It's that time of year again that strikes dread into the hearts of parents everywhere: the parent-teacher conference.
What should be a friendly meeting to discuss your child's progress and talk about how you can best support their education can get tainted with your own feelings about school and teachers, your child's not always accurate reports of what is going on in the classroom, and any amount of other things both related to education and not.
Here's a little secret: Teachers don't really love parent-teacher conference time either. It's often a 12-hour day for them, and parents sometimes come in with their defenses already all the way up and more ready to fight than learn. Here are some teachers' thoughts on what not to do to make it a more productive meeting.
- Don't show up in your PJs. Failing to get dressed shows you don't take the chance to hear about your child's learning seriously.
- Don't ask about what the other kids are doing. The focus is on your child; the other kids are, for the most part, irrelevant.
- Don't pull a no-show. If you are going to miss the appointment, show respect for the teacher by at least calling to let her know.
- Don't come in looking for an argument. Conferences should be about getting on the same page and working together for the best interests of the child, not a power struggle between the adults.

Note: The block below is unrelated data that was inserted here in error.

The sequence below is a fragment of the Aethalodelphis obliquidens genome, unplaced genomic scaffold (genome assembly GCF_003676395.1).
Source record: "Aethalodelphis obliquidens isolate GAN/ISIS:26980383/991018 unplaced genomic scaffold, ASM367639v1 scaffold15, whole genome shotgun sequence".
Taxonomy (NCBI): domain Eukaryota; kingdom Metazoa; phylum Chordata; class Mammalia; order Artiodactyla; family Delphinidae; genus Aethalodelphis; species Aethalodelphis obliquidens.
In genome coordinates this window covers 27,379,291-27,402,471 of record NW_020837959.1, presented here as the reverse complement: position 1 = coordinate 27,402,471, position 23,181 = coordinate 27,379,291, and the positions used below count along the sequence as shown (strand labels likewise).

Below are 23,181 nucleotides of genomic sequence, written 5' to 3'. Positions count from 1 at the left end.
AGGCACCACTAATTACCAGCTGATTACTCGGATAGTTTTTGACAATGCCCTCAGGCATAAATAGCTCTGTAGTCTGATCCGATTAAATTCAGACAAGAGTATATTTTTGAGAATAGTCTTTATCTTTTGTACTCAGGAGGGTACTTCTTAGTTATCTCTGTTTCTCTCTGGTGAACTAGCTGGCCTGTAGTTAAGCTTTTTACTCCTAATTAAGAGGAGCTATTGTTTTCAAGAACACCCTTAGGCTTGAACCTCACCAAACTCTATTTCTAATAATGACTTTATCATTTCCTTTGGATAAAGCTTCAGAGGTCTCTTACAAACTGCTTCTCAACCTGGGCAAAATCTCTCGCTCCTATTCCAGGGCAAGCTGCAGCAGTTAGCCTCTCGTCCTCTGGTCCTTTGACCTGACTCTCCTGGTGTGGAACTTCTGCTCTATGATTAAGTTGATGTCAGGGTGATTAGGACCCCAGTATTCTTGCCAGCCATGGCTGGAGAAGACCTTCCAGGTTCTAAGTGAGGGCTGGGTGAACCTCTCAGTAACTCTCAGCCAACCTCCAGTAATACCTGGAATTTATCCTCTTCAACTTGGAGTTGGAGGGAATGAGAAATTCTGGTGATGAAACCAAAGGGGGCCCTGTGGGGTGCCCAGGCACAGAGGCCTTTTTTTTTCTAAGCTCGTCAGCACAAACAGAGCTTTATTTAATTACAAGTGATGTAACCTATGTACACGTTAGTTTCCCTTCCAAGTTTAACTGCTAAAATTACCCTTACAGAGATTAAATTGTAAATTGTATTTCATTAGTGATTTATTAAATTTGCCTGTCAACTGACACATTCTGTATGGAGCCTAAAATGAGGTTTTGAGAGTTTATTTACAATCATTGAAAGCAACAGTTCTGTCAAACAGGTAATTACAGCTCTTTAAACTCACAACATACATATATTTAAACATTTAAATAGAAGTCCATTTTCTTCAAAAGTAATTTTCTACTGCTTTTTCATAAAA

- Don't gloss over what's going on at home. If you don't always read 15 minutes at night or let your kids watch TV, tell the truth. Same goes for the way your child feels about school: You don't need to tell the teacher your child hates her, but suggesting that you have some concerns about how they are getting along is okay.
- Don't forget that your kid at home might be different than your kid at school. Sometimes the meanest child in class is all sweetness and light at home, despite the bruises, hair pulling, and taunting to the contrary.
Opinions were divided on bringing your kids to the conference: Some teachers say it's fine, others say to avoid it, but the general consensus is that if it's possible for both parents to be there without the kids, that's ideal. If the alternative is leaving one parent home, though, bring them along.
How are your parent-teacher conferences going?
Image via ccarlstead/Flickr